Our response to NBC Tiered Building Code review
Lambda Science is a Canadian firm active in the small residential construction sector. Our flagship product StepWin is a community-driven web-based software developed since 2017 to help the builder community comply with the BC Energy Step Code. Builders wanted to know “how much would it cost to take our design to the next Step Code level?” and the answer to that was not clear before StepWin. After starting a successful pilot in the City of New Westminster, StepWin currently has demonstration projects with the City of Port Moody, the City of Kelowna, and the City of Penticton. With these agreements, StepWin is freely available to hundreds of builders across British Columbia.
We provide you the above background to highlight our extensive research and work relevant to the Tiered Energy Performance Compliance proposal.
The proposal, in its intent, is a crucial and welcome improvement to the Building Code. It is meant to establish a performance-based compliance path for buildings, which we believe can be foundational for ensuring durable, affordable, and comfortable designs. We support the general structure of the proposal and the use of Airtightness as one metric inside it; however, we oppose the use of the Reference House (or Reference Building) as the compliance metric for the Tiered Energy Performance Compliance.
Our reason for opposing the Reference House use is its irrelevance to the aim of the proposal which is "develop requirements meeting the goals set out in the Pan-Canadian Framework". Pan-Canadian Framework's primary goal is GreenHouse Gas Emissions (GHGs) Reductions. The relationship between the given metrics and the GHG reductions is not clear. Our understanding is that there are two avenues to reduce GHGs of buildings: Construction/Embodied GHGs and Operational GHGs. Only the latter appears to be in the scope of this proposal.
For the Operational GHGs, in the Impact Analysis section says: "Tiers 2-5 approximate the energy savings targets of ENERGY STAR, R2000, Net-Zero Energy Ready and Passive House programs." To us, it is unclear how a "Net-Zero House" is equivalent to a "House performing X% better than the reference house". In other words, suppose a homebuilder is building a house to the proposed Tier 5, should they be – without doubt – expecting a "Net-Zero Ready House"?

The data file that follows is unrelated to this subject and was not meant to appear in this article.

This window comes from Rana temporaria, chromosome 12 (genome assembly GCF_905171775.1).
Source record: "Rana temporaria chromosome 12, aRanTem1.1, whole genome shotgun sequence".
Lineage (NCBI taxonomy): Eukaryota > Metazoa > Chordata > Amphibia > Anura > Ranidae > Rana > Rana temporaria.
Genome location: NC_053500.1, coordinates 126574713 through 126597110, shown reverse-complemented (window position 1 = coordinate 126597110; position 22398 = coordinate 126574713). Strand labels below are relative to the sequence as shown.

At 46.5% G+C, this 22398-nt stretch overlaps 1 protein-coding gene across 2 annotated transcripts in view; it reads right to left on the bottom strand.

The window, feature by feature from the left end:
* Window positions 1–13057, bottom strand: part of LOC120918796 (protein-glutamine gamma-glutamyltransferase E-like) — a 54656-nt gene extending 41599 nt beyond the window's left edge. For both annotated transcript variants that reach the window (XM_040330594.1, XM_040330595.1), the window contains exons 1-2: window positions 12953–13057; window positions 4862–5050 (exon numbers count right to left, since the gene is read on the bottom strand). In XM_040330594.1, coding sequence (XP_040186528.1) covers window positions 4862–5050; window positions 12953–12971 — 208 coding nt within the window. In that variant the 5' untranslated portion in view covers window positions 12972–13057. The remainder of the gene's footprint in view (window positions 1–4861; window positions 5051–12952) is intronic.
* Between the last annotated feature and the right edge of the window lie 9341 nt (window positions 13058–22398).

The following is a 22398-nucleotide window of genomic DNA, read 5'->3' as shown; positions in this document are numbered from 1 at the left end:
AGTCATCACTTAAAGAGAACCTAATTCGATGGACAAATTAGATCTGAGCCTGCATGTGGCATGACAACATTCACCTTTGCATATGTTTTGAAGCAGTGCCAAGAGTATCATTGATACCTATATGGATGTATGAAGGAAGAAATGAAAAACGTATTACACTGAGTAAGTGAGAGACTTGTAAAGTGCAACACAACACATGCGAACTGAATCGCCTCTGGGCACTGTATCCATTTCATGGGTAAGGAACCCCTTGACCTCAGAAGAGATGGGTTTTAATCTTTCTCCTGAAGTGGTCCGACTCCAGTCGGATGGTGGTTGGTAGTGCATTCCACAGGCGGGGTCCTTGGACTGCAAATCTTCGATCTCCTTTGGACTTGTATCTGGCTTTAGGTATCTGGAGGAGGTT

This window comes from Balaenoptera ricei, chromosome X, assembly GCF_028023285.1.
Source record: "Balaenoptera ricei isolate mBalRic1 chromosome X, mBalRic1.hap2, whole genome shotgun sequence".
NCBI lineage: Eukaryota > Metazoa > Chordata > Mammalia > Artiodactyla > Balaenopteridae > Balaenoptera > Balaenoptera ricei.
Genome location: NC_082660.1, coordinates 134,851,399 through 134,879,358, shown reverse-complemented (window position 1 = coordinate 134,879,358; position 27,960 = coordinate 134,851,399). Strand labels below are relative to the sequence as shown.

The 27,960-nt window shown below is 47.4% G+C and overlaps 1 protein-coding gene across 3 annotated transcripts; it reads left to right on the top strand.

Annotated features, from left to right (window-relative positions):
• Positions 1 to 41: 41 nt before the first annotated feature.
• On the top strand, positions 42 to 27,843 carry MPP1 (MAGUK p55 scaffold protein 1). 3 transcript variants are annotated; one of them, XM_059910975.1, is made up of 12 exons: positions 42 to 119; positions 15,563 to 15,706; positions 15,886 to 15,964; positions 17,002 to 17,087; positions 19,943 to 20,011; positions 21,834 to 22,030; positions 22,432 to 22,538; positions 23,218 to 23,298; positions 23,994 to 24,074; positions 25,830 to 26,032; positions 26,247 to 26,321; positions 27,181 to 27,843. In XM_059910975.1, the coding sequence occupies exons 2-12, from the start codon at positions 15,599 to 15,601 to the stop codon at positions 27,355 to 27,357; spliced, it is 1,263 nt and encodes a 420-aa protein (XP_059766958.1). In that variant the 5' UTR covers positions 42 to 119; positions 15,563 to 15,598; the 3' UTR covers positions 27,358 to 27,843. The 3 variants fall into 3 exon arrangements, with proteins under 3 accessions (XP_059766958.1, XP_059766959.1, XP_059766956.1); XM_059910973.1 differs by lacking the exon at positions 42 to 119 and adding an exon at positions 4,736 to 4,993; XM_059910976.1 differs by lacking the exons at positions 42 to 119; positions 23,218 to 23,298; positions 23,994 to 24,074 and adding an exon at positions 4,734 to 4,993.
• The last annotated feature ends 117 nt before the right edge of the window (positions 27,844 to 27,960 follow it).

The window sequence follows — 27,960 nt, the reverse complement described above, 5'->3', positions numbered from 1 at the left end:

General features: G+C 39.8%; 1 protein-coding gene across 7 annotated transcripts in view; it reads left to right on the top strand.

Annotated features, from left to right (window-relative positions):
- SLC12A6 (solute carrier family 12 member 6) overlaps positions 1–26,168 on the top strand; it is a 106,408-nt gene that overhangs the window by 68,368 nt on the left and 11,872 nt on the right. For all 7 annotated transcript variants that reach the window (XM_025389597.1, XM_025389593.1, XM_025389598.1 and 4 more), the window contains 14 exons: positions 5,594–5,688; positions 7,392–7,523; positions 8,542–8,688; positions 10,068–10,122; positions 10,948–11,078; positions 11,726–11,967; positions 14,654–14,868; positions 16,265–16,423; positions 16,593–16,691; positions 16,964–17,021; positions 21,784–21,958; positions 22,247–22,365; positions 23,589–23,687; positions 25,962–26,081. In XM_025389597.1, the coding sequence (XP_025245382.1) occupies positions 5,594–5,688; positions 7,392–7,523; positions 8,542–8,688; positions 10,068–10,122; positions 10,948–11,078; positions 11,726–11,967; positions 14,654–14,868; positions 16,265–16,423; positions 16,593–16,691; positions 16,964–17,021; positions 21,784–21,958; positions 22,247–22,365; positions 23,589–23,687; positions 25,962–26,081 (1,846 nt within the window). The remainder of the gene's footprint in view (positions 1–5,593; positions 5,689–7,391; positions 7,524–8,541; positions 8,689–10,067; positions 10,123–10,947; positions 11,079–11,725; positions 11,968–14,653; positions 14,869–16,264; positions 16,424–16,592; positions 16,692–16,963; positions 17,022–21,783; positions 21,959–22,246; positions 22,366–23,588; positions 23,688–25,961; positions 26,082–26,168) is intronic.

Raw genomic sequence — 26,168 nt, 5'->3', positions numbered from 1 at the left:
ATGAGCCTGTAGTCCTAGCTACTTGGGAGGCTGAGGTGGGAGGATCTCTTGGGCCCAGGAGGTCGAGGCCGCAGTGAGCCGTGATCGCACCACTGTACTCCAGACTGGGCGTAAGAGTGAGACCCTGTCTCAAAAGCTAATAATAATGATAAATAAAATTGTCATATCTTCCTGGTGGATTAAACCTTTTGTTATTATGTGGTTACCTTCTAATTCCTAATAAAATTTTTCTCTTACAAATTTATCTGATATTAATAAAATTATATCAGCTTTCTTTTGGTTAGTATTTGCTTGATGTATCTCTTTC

Our review of HOT2000 outputs for over 3,000,000 Single Family Dwelling design alternatives of our users shows no strong correlation between the Reference House comparison and the Thermal Energy Demand Intensity (TEDI) of a design . The Impact Analysis done in the proposal appears to be based on set Building Archetypes, which may not generate comprehensive results due to limited variance in building shape and properties.
Moreover, our understanding is that the Tiered Energy Performance Compliance is meant to provide the ability for each jurisdiction to plan ahead. To achieve that, the compliance measures must not frequently or drastically change. The Reference House is inherently opinionated (see an example in ). This has the potential to cause discrepancies and surprises, which may cause significant changes to the code.
We recommend the following modifications to the committee:
- For energy consumption, beyond envelope-first, attention must be given to objective metrics such as the building's actual energy consumption (TEDI, kWh/m2.yr). This can easily establish that a house is in fact Net-Zero Ready (albeit in a Standard Operating Condition and given the modeling uncertainty).
- Include a "low-carbon materials and practices" provision to address Construction/Embodied GHGs.
- Assessing the Reference House rating of the EnerGuide Rating System should be strictly a separate and voluntary metric. Not a part of this compliance.